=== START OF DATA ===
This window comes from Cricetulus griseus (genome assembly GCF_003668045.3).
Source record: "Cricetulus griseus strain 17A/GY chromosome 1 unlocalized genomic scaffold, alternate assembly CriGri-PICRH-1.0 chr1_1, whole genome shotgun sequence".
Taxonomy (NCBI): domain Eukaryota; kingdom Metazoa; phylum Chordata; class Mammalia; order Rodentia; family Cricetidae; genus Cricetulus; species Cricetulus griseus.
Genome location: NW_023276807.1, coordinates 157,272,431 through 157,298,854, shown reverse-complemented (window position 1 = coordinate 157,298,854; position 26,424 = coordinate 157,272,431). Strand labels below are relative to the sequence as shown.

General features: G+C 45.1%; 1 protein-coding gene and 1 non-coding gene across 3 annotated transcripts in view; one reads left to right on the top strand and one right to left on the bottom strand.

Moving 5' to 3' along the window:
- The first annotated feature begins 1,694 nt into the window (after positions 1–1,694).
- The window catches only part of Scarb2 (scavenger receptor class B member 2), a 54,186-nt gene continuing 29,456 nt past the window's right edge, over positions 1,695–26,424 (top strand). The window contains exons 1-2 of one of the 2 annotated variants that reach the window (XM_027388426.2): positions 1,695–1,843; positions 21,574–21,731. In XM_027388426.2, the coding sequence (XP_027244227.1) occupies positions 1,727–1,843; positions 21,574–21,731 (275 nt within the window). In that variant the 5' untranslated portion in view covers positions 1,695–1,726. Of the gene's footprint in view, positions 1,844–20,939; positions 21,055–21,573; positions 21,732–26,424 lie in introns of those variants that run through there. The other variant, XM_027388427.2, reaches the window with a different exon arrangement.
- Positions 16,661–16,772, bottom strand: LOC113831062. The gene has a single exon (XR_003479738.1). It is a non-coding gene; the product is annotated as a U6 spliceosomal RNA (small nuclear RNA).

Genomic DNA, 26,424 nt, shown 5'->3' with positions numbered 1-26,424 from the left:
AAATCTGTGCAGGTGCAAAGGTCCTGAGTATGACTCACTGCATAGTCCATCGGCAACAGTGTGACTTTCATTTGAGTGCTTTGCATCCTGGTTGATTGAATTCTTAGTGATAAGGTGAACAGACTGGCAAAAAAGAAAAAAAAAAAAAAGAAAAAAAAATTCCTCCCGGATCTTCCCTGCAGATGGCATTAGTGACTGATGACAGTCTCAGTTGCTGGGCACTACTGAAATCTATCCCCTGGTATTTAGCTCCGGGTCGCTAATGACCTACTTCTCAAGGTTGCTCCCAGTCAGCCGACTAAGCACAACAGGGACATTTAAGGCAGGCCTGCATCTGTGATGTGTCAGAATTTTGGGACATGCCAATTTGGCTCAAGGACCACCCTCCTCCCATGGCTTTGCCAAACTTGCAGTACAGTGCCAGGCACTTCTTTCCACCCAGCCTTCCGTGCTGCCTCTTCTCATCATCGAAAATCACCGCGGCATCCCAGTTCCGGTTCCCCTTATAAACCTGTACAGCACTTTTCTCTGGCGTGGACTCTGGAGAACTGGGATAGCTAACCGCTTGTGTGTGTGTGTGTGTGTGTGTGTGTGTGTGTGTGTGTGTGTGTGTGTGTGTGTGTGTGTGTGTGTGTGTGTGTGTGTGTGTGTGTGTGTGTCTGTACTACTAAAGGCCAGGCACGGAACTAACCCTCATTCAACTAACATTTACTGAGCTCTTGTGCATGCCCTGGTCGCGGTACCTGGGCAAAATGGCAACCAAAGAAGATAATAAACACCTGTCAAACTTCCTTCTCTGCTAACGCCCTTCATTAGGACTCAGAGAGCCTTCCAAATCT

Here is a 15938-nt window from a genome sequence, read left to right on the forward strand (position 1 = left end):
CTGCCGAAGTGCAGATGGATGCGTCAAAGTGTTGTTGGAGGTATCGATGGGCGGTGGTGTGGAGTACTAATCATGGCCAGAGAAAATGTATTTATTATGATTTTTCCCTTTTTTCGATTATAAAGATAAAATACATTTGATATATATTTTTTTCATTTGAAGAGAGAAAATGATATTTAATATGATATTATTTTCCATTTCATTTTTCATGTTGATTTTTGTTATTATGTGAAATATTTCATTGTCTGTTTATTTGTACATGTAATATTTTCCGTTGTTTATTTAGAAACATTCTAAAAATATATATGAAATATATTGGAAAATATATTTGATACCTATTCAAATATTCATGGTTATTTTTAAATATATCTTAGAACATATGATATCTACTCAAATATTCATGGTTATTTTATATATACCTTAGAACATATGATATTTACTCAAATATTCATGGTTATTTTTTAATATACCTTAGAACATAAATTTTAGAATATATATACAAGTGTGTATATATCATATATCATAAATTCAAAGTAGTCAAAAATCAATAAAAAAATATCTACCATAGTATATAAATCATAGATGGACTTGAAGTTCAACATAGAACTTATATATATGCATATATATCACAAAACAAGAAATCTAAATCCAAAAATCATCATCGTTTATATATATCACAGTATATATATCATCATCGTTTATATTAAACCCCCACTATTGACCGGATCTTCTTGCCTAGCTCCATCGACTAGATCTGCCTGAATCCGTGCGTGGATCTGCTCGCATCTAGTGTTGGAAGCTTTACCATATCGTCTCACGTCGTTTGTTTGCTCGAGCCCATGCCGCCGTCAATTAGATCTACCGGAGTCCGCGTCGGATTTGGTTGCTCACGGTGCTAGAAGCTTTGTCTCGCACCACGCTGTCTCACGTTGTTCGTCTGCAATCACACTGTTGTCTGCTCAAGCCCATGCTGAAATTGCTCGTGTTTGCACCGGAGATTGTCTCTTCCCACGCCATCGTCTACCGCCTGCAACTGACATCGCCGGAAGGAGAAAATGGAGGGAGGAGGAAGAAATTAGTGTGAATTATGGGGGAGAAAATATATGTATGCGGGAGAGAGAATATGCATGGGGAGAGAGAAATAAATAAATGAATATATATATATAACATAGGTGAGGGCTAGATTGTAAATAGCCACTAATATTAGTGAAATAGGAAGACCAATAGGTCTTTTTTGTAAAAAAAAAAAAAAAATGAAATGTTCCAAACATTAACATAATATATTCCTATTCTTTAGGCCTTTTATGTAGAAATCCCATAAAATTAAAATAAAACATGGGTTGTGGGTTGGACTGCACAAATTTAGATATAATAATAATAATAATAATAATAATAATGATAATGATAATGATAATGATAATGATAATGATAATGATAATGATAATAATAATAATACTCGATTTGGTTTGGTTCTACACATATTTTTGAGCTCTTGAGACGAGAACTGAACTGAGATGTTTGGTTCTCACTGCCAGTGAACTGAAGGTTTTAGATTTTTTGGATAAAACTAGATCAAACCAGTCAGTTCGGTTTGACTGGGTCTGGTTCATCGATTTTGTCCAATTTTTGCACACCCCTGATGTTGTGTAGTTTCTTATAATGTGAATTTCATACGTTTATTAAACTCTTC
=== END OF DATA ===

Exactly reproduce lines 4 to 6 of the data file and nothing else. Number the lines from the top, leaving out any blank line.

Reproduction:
Genome location: NW_023276807.1, coordinates 157,272,431 through 157,298,854, shown reverse-complemented (window position 1 = coordinate 157,298,854; position 26,424 = coordinate 157,272,431). Strand labels below are relative to the sequence as shown.

General features: G+C 45.1%; 1 protein-coding gene and 1 non-coding gene across 3 annotated transcripts in view; one reads left to right on the top strand and one right to left on the bottom strand.

Moving 5' to 3' along the window: